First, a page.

The Robert McDougall Gallery was offered two grants supporting Colloquium, a three-part review (exhibitions, publications and a symposium) of post-object and performance art in New Zealand since 1970. A grant of $8000 was offered for speakers and performances at the November symposium while a grant of $6750 will support the publications to accompany the Colloquium exhibition.

Colloquium, a partnership between the gallery and the University of Canterbury, will run from 6 October to 14 January 2001.

“This event will make a valuable contribution towards documenting New Zealand’s contemporary art history, and will also encourage debate and dialogue,” Mr Finlayson said.

Arts and Industry 2000, organisers of the inaugural visual arts biennale in Christchurch, will run from 23 September to 31 December and showcase specially commissioned artworks in public sites around Christchurch.

Along with a $7000 grant from the Pacific Islands Arts Committee to support Michel Tuffery’s participation in the biennale, Art and Industry 2000 was offered two grants from the Arts Board. These were:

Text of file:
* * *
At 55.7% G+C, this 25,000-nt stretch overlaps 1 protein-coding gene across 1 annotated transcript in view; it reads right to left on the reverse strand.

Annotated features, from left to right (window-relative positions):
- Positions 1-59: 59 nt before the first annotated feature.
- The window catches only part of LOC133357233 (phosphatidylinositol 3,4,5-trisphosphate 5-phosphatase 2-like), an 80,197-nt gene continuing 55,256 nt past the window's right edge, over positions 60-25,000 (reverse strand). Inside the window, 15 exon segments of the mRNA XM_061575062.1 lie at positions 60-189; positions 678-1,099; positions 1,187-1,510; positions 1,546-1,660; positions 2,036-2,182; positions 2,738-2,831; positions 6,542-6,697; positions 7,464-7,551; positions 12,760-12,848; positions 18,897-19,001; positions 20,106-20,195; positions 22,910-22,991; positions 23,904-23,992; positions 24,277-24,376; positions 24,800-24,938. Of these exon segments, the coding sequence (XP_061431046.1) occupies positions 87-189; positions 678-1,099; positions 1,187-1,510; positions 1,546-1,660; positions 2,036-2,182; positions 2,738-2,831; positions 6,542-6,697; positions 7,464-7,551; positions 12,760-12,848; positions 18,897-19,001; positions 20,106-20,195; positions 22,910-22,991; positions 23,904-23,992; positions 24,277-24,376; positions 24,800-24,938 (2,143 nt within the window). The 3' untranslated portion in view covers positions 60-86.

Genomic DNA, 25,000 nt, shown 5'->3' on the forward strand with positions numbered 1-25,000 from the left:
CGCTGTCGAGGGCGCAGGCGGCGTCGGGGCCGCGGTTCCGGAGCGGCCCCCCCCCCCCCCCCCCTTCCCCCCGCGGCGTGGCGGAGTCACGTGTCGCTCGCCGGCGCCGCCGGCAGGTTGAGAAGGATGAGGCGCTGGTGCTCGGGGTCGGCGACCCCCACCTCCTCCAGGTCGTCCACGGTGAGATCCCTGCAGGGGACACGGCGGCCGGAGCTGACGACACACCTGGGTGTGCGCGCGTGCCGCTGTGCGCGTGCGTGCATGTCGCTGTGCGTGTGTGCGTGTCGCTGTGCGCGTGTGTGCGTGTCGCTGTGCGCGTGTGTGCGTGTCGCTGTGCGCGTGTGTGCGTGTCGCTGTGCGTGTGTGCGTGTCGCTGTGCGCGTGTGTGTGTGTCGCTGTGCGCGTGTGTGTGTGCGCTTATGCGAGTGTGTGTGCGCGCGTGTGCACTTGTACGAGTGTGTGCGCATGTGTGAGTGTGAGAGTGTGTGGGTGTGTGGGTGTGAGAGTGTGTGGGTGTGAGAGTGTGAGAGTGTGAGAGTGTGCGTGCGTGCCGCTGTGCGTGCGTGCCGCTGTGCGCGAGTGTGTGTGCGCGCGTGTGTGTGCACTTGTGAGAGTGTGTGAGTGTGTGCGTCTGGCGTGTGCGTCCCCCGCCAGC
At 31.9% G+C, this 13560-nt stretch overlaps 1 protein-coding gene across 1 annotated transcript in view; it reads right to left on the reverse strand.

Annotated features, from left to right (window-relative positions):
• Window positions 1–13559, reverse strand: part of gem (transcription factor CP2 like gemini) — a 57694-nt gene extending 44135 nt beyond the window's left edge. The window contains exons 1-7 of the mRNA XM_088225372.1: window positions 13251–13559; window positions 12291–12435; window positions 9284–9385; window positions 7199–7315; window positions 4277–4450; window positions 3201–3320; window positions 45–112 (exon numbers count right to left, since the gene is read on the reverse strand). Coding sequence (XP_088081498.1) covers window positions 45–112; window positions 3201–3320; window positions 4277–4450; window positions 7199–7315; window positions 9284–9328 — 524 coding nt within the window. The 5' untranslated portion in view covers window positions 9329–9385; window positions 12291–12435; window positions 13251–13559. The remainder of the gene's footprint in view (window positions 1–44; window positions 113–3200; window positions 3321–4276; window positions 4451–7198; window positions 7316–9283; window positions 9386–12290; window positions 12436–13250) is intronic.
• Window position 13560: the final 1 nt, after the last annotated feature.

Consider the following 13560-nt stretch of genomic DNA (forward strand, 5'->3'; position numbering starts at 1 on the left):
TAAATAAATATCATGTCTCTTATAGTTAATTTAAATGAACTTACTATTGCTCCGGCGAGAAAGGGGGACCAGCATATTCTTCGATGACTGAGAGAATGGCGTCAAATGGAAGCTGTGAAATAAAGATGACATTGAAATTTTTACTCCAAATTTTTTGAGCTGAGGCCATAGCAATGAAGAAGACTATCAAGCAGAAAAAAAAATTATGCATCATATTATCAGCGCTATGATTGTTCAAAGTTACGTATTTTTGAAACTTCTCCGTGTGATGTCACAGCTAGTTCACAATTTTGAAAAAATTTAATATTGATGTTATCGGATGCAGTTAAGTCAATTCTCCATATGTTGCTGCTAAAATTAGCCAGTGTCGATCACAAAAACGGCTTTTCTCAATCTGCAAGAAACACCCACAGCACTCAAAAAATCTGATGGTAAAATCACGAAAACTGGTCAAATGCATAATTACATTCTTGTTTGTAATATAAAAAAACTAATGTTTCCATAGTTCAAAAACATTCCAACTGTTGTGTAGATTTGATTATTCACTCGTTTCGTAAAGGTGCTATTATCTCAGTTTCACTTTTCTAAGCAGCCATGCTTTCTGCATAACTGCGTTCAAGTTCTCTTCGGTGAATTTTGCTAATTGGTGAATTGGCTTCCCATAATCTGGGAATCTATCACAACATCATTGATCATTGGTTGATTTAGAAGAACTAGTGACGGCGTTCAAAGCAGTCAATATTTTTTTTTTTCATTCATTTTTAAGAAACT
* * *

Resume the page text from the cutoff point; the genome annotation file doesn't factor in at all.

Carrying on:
 $10,000 towards the exhibition Kabakov’s Monument to a Lost Civilisation, the first major project by Ilya and Emilia Kabakov to be seen in New Zealand

 $5000 to commission new writing for a publication to accompany the exhibition Traditions of the New.

Support for young, emerging visual artists in Christchurch was seen in grants to the High Street Project, an artist-run space for emerging artists and experimental art. A grant of $8000 was offered to commission 20 artists to create new work for an exhibition called Avon, to open in October. A small $800 grant will be used to commission new work for a series of exhibitions called 4X2- Outside the Frame, opening in August.